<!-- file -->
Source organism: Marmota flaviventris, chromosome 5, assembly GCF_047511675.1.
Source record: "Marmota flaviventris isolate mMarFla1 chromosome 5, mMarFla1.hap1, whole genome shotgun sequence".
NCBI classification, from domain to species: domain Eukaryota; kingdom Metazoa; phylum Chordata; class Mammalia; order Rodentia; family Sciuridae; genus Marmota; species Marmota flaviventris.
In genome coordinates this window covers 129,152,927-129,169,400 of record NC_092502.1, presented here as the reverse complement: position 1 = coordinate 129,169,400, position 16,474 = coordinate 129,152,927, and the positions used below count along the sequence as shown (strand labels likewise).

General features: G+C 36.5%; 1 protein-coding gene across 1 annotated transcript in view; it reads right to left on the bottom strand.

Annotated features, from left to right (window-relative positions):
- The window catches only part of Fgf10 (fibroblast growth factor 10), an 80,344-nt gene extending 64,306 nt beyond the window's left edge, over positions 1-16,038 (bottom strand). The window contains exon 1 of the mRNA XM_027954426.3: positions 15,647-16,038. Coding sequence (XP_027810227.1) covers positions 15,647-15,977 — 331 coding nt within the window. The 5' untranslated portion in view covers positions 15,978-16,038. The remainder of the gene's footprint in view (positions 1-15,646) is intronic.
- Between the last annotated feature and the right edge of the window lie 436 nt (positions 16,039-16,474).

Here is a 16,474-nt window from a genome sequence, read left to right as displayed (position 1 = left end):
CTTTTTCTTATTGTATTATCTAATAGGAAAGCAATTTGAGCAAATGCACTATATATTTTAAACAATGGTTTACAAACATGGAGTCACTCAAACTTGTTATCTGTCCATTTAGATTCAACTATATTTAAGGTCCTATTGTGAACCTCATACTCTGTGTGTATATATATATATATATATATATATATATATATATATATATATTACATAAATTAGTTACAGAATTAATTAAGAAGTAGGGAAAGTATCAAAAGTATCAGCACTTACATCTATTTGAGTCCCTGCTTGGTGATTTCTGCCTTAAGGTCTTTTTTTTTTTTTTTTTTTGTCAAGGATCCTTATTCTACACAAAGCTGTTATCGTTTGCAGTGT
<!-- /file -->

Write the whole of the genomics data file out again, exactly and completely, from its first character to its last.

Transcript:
Source organism: Marmota flaviventris, chromosome 5, assembly GCF_047511675.1.
Source record: "Marmota flaviventris isolate mMarFla1 chromosome 5, mMarFla1.hap1, whole genome shotgun sequence".
NCBI classification, from domain to species: domain Eukaryota; kingdom Metazoa; phylum Chordata; class Mammalia; order Rodentia; family Sciuridae; genus Marmota; species Marmota flaviventris.
In genome coordinates this window covers 129,152,927-129,169,400 of record NC_092502.1, presented here as the reverse complement: position 1 = coordinate 129,169,400, position 16,474 = coordinate 129,152,927, and the positions used below count along the sequence as shown (strand labels likewise).

General features: G+C 36.5%; 1 protein-coding gene across 1 annotated transcript in view; it reads right to left on the bottom strand.

Annotated features, from left to right (window-relative positions):
- The window catches only part of Fgf10 (fibroblast growth factor 10), an 80,344-nt gene extending 64,306 nt beyond the window's left edge, over positions 1-16,038 (bottom strand). The window contains exon 1 of the mRNA XM_027954426.3: positions 15,647-16,038. Coding sequence (XP_027810227.1) covers positions 15,647-15,977 — 331 coding nt within the window. The 5' untranslated portion in view covers positions 15,978-16,038. The remainder of the gene's footprint in view (positions 1-15,646) is intronic.
- Between the last annotated feature and the right edge of the window lie 436 nt (positions 16,039-16,474).

Here is a 16,474-nt window from a genome sequence, read left to right as displayed (position 1 = left end):
CTTTTTCTTATTGTATTATCTAATAGGAAAGCAATTTGAGCAAATGCACTATATATTTTAAACAATGGTTTACAAACATGGAGTCACTCAAACTTGTTATCTGTCCATTTAGATTCAACTATATTTAAGGTCCTATTGTGAACCTCATACTCTGTGTGTATATATATATATATATATATATATATATATATATATATATATTACATAAATTAGTTACAGAATTAATTAAGAAGTAGGGAAAGTATCAAAAGTATCAGCACTTACATCTATTTGAGTCCCTGCTTGGTGATTTCTGCCTTAAGGTCTTTTTTTTTTTTTTTTTTTGTCAAGGATCCTTATTCTACACAAAGCTGTTATCGTTTGCAGTGT